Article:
Growing up hunting waterfowl and small game in Southwest Louisiana, William Newlin first introduced his wife Carolyn to duck hunting while they were still high school sweethearts. They’ve remained best hunting buddies the nearly 70 years since. In aggregate, they’ve bagged about 300 game species “not including regular stuff around home like white-tailed deer and ‘gators.” From livestock-eating tigers and troublesome polar bears during military service to rare blue sheep and overpopulated barnacle geese, man, the stories these two can tell!  The Newlins are old school.  For them, it’s never been about awards or recognitions. Their plainspoken stories are about living life one hunting experience to the next—simply because it’s fun. Enjoy! Y’all are absolutely going to love this episode, the Newlins, and their many stories.

Gaining Perspective From Half-Century “Studying Ducks” [Part 2]

Things get serious as Dr. Richard Kaminski and Ramsey, his former student, address the question, “What happened to US duck hunting during the past 25 years?” First discussing recent research pertaining to winter duck abundance and temperature trends in the Mississippi and Atlantic flyways, they move on to waterfowl habitat quality and quantity, preserving remaining wetlands, hunting pressure and game farm genetic influences. Now “retired,” but far from actually retired, Kaminski emphasizes the role of people as action points, offering sage words of wisdom to those considering waterfowl management careers.

Mississippi Wild Hog Hunting Traditions

Traditional black bear hunting ceased when Mississippi Delta’s ancient hardwood forests were cleared long ago, but while the bears are no longer hunted, the sport itself continues. Within the region’s seething, dark thickets are thick packs of black, tusk-gnashing wild hogs which are now hunted similarly. Legendary Mississippi storyteller Hank Burdine tells Ramsey about the pigs, people, dogs–and you got to figure a dog named Homicide was somehow legendary–horses and tools-of-the-trade surrounding this hard-core Deep South culture.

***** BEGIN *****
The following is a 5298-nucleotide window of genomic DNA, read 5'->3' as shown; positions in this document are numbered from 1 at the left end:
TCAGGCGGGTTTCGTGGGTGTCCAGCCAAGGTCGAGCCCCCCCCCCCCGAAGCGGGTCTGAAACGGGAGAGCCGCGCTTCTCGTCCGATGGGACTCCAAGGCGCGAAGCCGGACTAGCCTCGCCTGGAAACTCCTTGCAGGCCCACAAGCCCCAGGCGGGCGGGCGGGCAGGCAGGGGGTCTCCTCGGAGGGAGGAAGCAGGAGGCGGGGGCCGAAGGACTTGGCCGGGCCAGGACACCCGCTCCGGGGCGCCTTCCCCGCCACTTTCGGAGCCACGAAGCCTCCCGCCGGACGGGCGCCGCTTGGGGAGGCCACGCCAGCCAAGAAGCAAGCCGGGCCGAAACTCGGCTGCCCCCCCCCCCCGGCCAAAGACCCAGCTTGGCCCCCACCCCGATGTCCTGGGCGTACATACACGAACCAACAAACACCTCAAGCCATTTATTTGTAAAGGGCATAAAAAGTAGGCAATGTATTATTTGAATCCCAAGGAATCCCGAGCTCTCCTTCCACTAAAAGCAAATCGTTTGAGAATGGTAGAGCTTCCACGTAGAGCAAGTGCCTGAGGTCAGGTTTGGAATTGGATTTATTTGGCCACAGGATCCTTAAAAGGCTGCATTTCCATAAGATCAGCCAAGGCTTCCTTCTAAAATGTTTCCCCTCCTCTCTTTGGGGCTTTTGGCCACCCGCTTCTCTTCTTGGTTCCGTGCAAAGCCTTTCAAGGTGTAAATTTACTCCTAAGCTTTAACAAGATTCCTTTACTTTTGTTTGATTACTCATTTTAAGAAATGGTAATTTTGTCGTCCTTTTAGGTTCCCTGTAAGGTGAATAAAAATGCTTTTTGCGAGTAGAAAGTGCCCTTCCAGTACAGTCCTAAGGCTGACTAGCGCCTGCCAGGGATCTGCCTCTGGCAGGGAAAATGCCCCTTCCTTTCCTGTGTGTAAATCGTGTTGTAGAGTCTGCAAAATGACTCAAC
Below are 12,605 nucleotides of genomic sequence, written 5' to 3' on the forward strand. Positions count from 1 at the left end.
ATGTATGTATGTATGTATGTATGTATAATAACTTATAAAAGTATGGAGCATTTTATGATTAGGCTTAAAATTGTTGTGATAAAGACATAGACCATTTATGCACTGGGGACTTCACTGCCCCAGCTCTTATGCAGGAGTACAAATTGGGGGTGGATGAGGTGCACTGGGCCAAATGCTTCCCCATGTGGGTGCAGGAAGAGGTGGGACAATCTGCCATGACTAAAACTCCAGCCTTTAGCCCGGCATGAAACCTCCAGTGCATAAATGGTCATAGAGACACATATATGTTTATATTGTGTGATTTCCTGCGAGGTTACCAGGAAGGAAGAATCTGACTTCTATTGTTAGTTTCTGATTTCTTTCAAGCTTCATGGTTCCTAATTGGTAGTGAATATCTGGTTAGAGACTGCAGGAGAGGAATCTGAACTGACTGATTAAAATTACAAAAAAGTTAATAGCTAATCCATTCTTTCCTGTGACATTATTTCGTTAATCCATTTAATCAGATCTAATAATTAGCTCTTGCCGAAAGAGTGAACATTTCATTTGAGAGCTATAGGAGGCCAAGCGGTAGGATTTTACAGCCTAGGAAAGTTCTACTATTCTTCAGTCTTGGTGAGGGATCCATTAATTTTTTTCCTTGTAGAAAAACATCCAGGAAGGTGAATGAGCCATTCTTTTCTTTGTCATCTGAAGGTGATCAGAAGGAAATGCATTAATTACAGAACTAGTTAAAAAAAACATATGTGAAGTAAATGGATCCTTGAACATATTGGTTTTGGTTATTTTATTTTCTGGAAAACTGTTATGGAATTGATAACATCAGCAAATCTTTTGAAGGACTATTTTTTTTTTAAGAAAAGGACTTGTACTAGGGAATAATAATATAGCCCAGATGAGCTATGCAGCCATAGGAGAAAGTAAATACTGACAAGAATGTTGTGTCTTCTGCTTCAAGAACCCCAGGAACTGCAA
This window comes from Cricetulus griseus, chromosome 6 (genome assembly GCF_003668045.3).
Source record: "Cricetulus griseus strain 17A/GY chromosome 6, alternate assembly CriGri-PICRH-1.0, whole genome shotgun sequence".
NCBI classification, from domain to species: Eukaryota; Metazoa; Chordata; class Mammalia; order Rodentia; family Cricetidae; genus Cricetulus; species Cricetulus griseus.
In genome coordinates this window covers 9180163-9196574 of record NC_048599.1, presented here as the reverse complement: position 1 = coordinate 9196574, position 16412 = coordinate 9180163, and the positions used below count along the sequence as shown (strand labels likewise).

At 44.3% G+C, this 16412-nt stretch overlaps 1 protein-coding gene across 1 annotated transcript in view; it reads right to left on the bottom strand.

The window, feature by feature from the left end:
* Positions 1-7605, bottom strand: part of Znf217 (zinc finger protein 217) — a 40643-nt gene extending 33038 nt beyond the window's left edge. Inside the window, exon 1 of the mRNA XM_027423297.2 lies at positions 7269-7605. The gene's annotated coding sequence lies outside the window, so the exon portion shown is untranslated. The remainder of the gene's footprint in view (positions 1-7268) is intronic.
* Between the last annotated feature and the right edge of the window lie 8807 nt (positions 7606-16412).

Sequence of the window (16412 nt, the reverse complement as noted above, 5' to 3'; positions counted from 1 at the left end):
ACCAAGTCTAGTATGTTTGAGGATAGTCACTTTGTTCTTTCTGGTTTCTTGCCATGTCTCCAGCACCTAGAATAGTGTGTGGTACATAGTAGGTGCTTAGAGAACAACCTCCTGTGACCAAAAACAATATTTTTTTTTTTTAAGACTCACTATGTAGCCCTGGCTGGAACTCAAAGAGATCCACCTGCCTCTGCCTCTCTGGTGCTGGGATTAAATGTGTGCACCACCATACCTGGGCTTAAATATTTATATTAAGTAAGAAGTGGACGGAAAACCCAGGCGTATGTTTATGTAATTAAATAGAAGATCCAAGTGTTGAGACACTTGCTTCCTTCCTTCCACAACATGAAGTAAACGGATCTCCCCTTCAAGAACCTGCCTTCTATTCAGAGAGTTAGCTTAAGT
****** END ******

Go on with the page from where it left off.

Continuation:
Related Links:

Panther Tract: Wild Boar Hunting in the Mississippi Delta

Dust in the Road: Recollections of a Delta Boy

Gaining Perspective From Half-Century “Studying Ducks” [Part 1]

A self-started Wisconsin duck hunter, Dr. Richard Kaminski left dental school to “study ducks.” And study ducks he did–for about a half-century. Beginning with graduate research studies at Delta Marsh, ending recently as Director of James C. Kennedy Waterfowl and Wetlands Conservation Center, leaving in his wake numerous waterfowl biologists among state, federal and non-governmental organizations integral to delivering the North American Waterfowl Management Plan. Between cups of coffee nd black lab fetches, he and Ramsey discuss the previous night’s family duck recipe and Kaminski’s duck hunting origins before slogging headlong into waterfowl-related topics researched extensively during his career: hemi-marsh, moist-soil management, soybean nutrition, forested wetlands, habitat complexes and more. Until Ramsey finally asks, “What happened to US duck hunting in the 25 years since I last attended your classroom?!”

The Best Hunting Partners Are the Ones Raised

Going into Father’s Day weekend, Ramsey is joined by father-daughter hunting buddies Chris and Grace Nicolai for a truly memorable conversation about spending quality t-I-m-e with your mini-me’s. How old was Grace when did Chris start taking his daughters afield? How many goose species has Grace killed with a 410-shotgun? How many states has she hunted, how many species has she bagged–and what’s on her wish list? What else in waterfowling has hunting with ol” Dad inspired her to do? Any special challenges or considerations over the years? How is taking daughters different than taking sons–or is it? This fantastic episode is proof that your best hunting partners are the ones you raise. Enjoy. And Happy Father’s Day!